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Melania Trump donates her inaugural ball gown to the Smithsonian

First lady Melania Trump spoke on Oct. 20 about working on her inaugural gown with designer Hervé Pierre. (Video: Reuters)

With a giant sculpture of the American flag in mid-wave as her backdrop, Melania Trump donated her inaugural gown to the Smithsonian’s National Museum of American History on Friday.

“It can be a daunting task to choose an outfit that will be mesmerized” — we think she meant to say “memorialized” —  “and become part of our nation’s story and forever history,” the first lady said at the museum just hours before the gown’s debut as part of the famed “First Ladies Collection,” a century-old exhibit said to be one of the most popular attractions across all the Smithsonian museums.

Trump added that she hoped the dress, a vanilla silk, off-the-shoulder couture piece created by the French-born designer Hervé Pierre, would be “one of many great beginnings to our family’s history here in Washington D.C.”

Flanked by the museum’s director, John Gray, and the Secretary of the Smithsonian David Skorton, Trump arrived on stage Friday morning in a sleeveless cream sheath, hot pink heels and a long blush overcoat draped over her shoulders.

After thanking the Smithsonian for its work preserving the country’s history and before diving into her prepared remarks, Trump first made sure to shine a light on the gown’s creator.

Designer Herve Pierre on getting that last-minute call from Melania Trump

“While I may be the one on stage, I want to take a moment to introduce you to the person behind my gorgeous couture piece,” said Trump before asking Pierre, dressed in a what looked like a morning suit and sneakers, to stand in the small crowd of about 100 gathered for the ceremony. She called the designer “a true artist and a real professional.”

Trump then retold the gown’s origin story.

“As most of you know, before being elected president my husband was never in politics,” she began, “So you can imagine that after he won we were very busy with all that goes into preparing for a new administration and all the changes that we as a family would be facing.”

“To be honest,” she continued, “what I would wear to the inaugural ball was the last thing on my mind, in fact by the time I got around to thinking about my wardrobe choice poor Hervé was only given two weeks to design and produce this couture piece.”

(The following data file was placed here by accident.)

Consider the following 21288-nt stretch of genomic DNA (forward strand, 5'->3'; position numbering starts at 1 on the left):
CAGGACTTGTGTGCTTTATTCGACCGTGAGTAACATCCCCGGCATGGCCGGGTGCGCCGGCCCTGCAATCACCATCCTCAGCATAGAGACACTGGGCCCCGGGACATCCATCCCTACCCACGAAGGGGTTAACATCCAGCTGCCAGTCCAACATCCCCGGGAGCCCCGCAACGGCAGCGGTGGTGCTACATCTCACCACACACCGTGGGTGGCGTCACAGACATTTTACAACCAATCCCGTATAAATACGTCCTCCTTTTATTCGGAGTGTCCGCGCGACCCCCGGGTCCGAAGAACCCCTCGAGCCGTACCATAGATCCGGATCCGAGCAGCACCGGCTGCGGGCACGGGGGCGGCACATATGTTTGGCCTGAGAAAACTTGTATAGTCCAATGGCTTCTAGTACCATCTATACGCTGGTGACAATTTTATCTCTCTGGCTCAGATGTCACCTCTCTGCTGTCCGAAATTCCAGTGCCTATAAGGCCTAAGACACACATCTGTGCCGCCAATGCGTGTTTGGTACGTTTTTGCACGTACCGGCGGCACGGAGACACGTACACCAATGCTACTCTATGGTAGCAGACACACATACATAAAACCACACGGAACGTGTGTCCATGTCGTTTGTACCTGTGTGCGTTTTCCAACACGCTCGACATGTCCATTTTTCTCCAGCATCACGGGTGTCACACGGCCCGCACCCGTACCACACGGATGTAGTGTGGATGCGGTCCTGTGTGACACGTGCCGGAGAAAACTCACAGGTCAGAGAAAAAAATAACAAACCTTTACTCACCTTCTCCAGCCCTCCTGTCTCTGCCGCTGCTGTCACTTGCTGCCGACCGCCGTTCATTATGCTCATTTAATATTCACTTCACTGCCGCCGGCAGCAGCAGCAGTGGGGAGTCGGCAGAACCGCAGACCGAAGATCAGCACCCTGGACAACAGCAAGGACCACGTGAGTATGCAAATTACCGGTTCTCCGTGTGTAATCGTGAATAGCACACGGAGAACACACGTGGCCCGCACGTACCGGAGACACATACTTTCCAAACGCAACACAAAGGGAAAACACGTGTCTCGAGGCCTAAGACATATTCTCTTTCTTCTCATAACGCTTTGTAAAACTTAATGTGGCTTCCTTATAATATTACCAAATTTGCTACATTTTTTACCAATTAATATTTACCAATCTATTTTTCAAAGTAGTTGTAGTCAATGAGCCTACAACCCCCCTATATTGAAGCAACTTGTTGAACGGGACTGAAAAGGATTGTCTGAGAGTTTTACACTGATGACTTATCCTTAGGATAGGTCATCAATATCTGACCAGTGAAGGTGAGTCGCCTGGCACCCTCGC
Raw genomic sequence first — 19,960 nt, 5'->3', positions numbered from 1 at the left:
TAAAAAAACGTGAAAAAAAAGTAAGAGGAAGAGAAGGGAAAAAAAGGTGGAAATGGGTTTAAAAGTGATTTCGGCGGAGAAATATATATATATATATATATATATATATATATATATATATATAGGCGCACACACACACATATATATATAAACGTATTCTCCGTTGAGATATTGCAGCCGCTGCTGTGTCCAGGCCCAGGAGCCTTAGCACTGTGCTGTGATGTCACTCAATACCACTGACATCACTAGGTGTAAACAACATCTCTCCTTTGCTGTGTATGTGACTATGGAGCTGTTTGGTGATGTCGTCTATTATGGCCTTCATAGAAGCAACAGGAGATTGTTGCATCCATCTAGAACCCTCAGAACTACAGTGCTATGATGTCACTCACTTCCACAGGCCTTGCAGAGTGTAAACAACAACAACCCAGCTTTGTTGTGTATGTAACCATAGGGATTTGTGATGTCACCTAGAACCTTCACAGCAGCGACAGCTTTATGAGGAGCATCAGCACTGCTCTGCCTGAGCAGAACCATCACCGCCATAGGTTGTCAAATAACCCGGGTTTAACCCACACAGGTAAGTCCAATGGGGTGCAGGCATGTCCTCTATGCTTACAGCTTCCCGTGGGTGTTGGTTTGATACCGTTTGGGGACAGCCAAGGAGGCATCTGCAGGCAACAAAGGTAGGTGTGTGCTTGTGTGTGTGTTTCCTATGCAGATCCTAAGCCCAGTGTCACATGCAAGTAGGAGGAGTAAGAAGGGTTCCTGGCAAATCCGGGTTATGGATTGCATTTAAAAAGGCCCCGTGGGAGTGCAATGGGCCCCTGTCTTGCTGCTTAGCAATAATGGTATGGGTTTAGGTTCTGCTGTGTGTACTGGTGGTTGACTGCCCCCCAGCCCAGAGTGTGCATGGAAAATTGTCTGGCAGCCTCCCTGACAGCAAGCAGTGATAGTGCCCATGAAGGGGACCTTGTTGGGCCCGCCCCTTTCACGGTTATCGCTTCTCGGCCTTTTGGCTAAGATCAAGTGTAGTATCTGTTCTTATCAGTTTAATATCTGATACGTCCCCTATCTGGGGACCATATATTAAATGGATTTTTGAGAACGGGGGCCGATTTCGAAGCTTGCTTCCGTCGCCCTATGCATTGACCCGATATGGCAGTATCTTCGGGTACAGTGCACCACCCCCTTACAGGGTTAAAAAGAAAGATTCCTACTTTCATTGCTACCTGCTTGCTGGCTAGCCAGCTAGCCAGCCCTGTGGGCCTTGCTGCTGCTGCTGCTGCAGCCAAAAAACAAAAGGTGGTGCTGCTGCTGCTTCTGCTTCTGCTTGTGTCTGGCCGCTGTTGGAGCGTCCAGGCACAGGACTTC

The duo had never worked together before, but the first lady said she knew of the designer’s “stellar reputation.” She also wanted to work with someone who would “do more than just design a dress.” She wanted a collaborator.

Trump’s inaugural fashion was perhaps unsurprisingly mired in controversy. Before the 2017 inauguration a host of designers, including Sophie Theallet and Naeem Khan, preemptively announced that they would not dress the first lady because of her husband’s politics. Designing and gifting the first lady a gown would be tacit support of the Trump administration, went the logic. Others said they would be happy to dress Trump, framing the issue as a patriotic duty.

In the end she chose to work with Pierre on a ball gown The Washington Post’s fashion critic Robin Givhan called “daring.”

[Melania Trump picks patriotism and international glamour for her debut as first lady]

“I have had a passion for design from a very young age,” said Trump, a former fashion model, “and had a very precise idea of what I wanted for such an historic evening.”

When sitting down with the designer to discuss her “vision,” the first lady said that she had a clear mandate. She wanted “modern, sleek, light, unique and unexpected.” The end result was a success, and now one of many permanent emblems of the Trump brand in the nation’s capital.

“The president, Barron and I love living here,” concluded Trump, “and we are so honored to represent this country.”

After her three-minute speech the first lady posed for photos with the museum’s brass and Pierre next to the gown before curators arrived with blue gloves to carefully lift the dress onto a dolly, wheeling it into history.